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Investment Management
Blue Water Capital Management uses the combined principles of advanced academic research and Nobel Prize winning concepts to build and manage low-cost, extremely diversified portfolios. These portfolios are expected to have better long-term performance and/or risk (as measured by standard deviation) than a blended benchmark similarly constructed of the S&P 500 and the Lehman Brothers Aggregate Bond indices.

Example: In a comparison between our Blue Water 60 portfolio (comprised of 60% equities and 40% fixed income) and a benchmark of 60% S&P 500 and 40% Lehman Brothers Aggregate Bond, we expect that over time either:

  • The Blue Water 60 will have better performance with similar or less risk
  • The Blue Water 60 will have similar performance with less risk
Markets Are Efficient: This is a core belief and philosophy at Blue Water Capital Management. This means that we believe that market prices are fair, and they fully reflect all available information. We are not saying that markets are perfectly priced, but they represent the collective wisdom of all the participants.

Example: If Microsoft is trading at $30/share, we believe that is its fair value. If you placed a market order to sell 100 shares of Microsoft, would you expect to receive $35/share? No, you would expect $30/share because that is what the rest of the market participants are telling you its worth.

Example: Let’s say you go to E-Bay to see if you can find a bargain deal on a “valuable” that’s worth about $1,000. You find it has a current bid of $250, so you start there. Debbi, also knowledgeable about the “valuable”, soon finds it online and enters a bid of $400. You counter with $500, and she with $600. Chances are you will both go back and forth until the bid is close to $1,000. The bargain you thought you found has vanished. The collective knowledge of only two people led to a pretty efficient (fairly-priced) market.

A market only needs a few participants to approach efficiency. Think about the investment market and how many participants (money managers, analysts, individual investors, etc.) are involved. You may get away with a “steal” at E-Bay because of poor market knowledge and/or little market participation. But how often do you think you could get away with a “steal” on Wall Street? How is it that the millions of other participants mis-valued your stock? Chances are they didn’t mis-value it, you did.

The efficient markets approach does not question whether a person’s individual stock picks will go up in value, it questions whether that person can consistently outperform the market as a whole? Assets are re-priced every minute of the day according to the news that comes out. As new information enters the market, it is quickly absorbed into the prices of securities, and thus hard to capitalize on. In fact, markets are only getting more efficient. Advancements in technology, like the internet and cell phones, only ensure that people are better connected and more knowledgeable (or at least have access to more knowledge...).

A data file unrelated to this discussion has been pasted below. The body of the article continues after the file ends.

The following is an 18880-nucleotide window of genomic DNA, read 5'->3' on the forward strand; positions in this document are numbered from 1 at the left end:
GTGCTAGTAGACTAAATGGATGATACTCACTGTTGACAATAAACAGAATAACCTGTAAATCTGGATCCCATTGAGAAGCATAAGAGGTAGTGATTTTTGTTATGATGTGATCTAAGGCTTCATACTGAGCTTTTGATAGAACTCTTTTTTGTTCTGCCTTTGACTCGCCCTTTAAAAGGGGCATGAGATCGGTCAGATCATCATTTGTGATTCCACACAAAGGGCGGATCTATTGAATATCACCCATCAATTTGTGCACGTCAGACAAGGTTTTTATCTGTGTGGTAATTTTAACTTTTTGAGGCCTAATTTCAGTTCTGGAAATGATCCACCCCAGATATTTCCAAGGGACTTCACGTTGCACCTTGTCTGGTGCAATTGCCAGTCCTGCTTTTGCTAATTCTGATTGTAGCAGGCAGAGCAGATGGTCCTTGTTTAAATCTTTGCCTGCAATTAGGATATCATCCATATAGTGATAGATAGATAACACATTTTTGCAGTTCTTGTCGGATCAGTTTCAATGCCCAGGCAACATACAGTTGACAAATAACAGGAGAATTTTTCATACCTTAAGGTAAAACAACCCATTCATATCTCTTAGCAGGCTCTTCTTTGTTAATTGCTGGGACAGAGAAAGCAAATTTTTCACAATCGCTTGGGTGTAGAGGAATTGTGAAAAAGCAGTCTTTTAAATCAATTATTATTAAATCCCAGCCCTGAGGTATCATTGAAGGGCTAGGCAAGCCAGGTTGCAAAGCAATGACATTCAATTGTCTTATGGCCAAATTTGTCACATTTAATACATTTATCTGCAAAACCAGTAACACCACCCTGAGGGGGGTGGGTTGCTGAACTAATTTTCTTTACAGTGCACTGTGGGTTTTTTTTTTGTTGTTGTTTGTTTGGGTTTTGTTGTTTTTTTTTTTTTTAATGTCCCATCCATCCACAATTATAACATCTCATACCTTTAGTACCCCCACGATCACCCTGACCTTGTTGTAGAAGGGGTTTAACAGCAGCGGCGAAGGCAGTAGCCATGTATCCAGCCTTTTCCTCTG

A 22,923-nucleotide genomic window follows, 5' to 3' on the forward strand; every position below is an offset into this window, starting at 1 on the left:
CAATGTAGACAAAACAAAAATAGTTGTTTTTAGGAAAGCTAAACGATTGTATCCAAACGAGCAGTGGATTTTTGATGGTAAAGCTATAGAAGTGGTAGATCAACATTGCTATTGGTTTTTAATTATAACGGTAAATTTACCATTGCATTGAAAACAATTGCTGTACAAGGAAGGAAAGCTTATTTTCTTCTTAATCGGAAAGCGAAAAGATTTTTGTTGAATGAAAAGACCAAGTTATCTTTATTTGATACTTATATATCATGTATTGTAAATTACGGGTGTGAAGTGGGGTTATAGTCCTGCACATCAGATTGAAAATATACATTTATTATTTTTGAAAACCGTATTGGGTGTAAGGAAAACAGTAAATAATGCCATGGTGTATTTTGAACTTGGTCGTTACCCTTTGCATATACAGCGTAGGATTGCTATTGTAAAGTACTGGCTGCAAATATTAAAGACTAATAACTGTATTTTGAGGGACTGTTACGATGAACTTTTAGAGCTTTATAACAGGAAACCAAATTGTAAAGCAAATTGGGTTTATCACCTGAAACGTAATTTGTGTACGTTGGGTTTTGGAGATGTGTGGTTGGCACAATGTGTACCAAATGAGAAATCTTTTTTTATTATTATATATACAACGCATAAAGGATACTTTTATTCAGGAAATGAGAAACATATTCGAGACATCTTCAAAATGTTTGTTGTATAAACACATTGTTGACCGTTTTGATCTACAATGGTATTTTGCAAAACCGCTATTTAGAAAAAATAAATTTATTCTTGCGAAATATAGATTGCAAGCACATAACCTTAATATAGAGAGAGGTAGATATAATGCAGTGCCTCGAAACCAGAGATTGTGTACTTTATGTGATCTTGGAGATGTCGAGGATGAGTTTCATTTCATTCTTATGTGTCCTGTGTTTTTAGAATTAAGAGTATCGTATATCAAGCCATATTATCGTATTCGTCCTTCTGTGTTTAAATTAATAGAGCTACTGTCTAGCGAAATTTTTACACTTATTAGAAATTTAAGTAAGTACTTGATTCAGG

The efficient markets belief is at odds with traditional investment strategies, including most transaction-based Wall Street strategies. It has, however, been supported by numerous academic studies, both theoretical and empirical. These studies show, among other things, that the risk-adjusted returns achieved by professional investment managers are no better than those of the market as a whole. This was primarily due to the expenses and taxes incurred with active management. At Blue Water, we don’t try to beat the market, we try to be the market, which over time has delivered very good rates of return.

Classic economics joke: An economist and a non-economist are walking down the street. The non-economist spots a $20 bill on the sidewalk and starts to reach for it. “Don’t bother,” says the economist. “If it were real, somebody would have picked it up already.”

It’s not to say you can’t ever find a $20 bill, but can you make a living walking around picking up money others have dropped? With that in mind, continue on to learn about the only three things you can control in investing.

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